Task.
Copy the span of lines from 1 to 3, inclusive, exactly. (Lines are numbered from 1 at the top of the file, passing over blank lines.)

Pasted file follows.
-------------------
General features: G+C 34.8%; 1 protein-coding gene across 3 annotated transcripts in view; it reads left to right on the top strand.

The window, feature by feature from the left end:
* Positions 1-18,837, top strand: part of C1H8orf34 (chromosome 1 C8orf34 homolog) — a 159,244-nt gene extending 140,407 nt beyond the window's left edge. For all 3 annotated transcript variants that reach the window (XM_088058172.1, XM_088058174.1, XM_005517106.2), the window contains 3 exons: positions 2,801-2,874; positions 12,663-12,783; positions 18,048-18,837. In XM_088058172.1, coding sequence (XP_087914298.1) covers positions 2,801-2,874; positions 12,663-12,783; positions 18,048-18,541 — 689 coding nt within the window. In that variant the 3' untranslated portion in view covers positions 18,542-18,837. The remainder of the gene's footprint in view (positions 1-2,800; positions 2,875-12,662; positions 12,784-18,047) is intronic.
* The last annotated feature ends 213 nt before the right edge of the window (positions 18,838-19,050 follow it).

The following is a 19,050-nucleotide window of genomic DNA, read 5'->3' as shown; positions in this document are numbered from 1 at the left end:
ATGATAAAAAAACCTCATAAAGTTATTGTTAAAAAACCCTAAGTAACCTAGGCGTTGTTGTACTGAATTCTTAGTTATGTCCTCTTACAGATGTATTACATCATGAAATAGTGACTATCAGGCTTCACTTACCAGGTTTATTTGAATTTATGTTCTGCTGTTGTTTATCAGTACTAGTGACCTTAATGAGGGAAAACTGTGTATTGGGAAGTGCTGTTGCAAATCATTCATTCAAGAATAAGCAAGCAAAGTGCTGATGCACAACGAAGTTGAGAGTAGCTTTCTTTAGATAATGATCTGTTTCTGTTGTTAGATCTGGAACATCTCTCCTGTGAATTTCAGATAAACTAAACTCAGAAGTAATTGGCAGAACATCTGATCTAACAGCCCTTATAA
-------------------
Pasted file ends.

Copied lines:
General features: G+C 34.8%; 1 protein-coding gene across 3 annotated transcripts in view; it reads left to right on the top strand.

The window, feature by feature from the left end:
* Positions 1-18,837, top strand: part of C1H8orf34 (chromosome 1 C8orf34 homolog) — a 159,244-nt gene extending 140,407 nt beyond the window's left edge. For all 3 annotated transcript variants that reach the window (XM_088058172.1, XM_088058174.1, XM_005517106.2), the window contains 3 exons: positions 2,801-2,874; positions 12,663-12,783; positions 18,048-18,837. In XM_088058172.1, coding sequence (XP_087914298.1) covers positions 2,801-2,874; positions 12,663-12,783; positions 18,048-18,541 — 689 coding nt within the window. In that variant the 3' untranslated portion in view covers positions 18,542-18,837. The remainder of the gene's footprint in view (positions 1-2,800; positions 2,875-12,662; positions 12,784-18,047) is intronic.